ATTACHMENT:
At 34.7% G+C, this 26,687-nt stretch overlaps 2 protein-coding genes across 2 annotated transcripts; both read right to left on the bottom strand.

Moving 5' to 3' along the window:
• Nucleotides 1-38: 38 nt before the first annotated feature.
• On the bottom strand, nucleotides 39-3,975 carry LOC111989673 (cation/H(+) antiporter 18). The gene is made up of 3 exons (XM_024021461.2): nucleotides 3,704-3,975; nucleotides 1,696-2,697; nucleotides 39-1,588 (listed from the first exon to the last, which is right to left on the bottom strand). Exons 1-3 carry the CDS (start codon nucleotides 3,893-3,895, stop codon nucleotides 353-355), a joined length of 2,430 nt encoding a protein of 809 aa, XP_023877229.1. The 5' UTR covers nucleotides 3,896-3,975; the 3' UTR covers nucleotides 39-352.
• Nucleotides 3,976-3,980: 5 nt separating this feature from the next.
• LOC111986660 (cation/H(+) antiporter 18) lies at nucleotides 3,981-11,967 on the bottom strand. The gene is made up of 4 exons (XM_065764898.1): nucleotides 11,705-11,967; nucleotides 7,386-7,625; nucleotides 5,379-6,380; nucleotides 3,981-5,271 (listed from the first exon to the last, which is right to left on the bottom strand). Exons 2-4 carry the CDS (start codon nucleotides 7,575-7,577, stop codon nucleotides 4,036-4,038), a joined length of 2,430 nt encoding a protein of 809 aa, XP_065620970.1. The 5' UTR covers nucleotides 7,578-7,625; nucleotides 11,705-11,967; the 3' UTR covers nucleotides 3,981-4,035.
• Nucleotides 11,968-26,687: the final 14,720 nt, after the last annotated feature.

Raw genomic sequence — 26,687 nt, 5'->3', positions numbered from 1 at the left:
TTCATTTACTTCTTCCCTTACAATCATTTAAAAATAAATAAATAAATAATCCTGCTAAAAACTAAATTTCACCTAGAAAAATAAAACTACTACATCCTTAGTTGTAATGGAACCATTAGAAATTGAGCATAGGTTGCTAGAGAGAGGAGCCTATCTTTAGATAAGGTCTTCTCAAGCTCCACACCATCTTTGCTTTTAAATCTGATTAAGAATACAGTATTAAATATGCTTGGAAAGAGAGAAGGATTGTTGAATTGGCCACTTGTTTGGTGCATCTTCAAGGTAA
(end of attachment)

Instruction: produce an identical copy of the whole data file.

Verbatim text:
At 34.7% G+C, this 26,687-nt stretch overlaps 2 protein-coding genes across 2 annotated transcripts; both read right to left on the bottom strand.

Moving 5' to 3' along the window:
• Nucleotides 1-38: 38 nt before the first annotated feature.
• On the bottom strand, nucleotides 39-3,975 carry LOC111989673 (cation/H(+) antiporter 18). The gene is made up of 3 exons (XM_024021461.2): nucleotides 3,704-3,975; nucleotides 1,696-2,697; nucleotides 39-1,588 (listed from the first exon to the last, which is right to left on the bottom strand). Exons 1-3 carry the CDS (start codon nucleotides 3,893-3,895, stop codon nucleotides 353-355), a joined length of 2,430 nt encoding a protein of 809 aa, XP_023877229.1. The 5' UTR covers nucleotides 3,896-3,975; the 3' UTR covers nucleotides 39-352.
• Nucleotides 3,976-3,980: 5 nt separating this feature from the next.
• LOC111986660 (cation/H(+) antiporter 18) lies at nucleotides 3,981-11,967 on the bottom strand. The gene is made up of 4 exons (XM_065764898.1): nucleotides 11,705-11,967; nucleotides 7,386-7,625; nucleotides 5,379-6,380; nucleotides 3,981-5,271 (listed from the first exon to the last, which is right to left on the bottom strand). Exons 2-4 carry the CDS (start codon nucleotides 7,575-7,577, stop codon nucleotides 4,036-4,038), a joined length of 2,430 nt encoding a protein of 809 aa, XP_065620970.1. The 5' UTR covers nucleotides 7,578-7,625; nucleotides 11,705-11,967; the 3' UTR covers nucleotides 3,981-4,035.
• Nucleotides 11,968-26,687: the final 14,720 nt, after the last annotated feature.

Raw genomic sequence — 26,687 nt, 5'->3', positions numbered from 1 at the left:
TTCATTTACTTCTTCCCTTACAATCATTTAAAAATAAATAAATAAATAATCCTGCTAAAAACTAAATTTCACCTAGAAAAATAAAACTACTACATCCTTAGTTGTAATGGAACCATTAGAAATTGAGCATAGGTTGCTAGAGAGAGGAGCCTATCTTTAGATAAGGTCTTCTCAAGCTCCACACCATCTTTGCTTTTAAATCTGATTAAGAATACAGTATTAAATATGCTTGGAAAGAGAGAAGGATTGTTGAATTGGCCACTTGTTTGGTGCATCTTCAAGGTAA